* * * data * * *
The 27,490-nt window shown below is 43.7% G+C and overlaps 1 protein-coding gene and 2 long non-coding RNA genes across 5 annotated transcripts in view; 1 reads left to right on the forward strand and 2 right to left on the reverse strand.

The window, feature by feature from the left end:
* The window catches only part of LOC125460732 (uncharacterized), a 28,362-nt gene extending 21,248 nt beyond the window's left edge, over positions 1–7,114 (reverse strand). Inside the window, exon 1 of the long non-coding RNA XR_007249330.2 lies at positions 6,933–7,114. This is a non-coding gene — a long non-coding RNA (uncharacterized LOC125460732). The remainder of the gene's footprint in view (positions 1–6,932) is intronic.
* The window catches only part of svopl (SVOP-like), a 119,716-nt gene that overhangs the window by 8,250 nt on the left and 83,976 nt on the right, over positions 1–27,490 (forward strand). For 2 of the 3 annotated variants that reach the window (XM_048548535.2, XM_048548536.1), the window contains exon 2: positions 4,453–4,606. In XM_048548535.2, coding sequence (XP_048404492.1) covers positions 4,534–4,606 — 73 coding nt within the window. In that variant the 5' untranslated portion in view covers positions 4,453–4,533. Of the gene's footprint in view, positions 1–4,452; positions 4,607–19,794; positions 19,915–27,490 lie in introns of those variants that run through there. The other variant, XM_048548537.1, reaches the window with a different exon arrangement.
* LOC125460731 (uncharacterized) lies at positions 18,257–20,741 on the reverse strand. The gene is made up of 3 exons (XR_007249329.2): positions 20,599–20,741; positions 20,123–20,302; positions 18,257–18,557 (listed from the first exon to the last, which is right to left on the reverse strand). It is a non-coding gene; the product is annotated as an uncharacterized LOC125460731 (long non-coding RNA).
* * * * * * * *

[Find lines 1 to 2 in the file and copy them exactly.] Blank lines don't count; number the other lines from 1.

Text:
The 27,490-nt window shown below is 43.7% G+C and overlaps 1 protein-coding gene and 2 long non-coding RNA genes across 5 annotated transcripts in view; 1 reads left to right on the forward strand and 2 right to left on the reverse strand.

The window, feature by feature from the left end: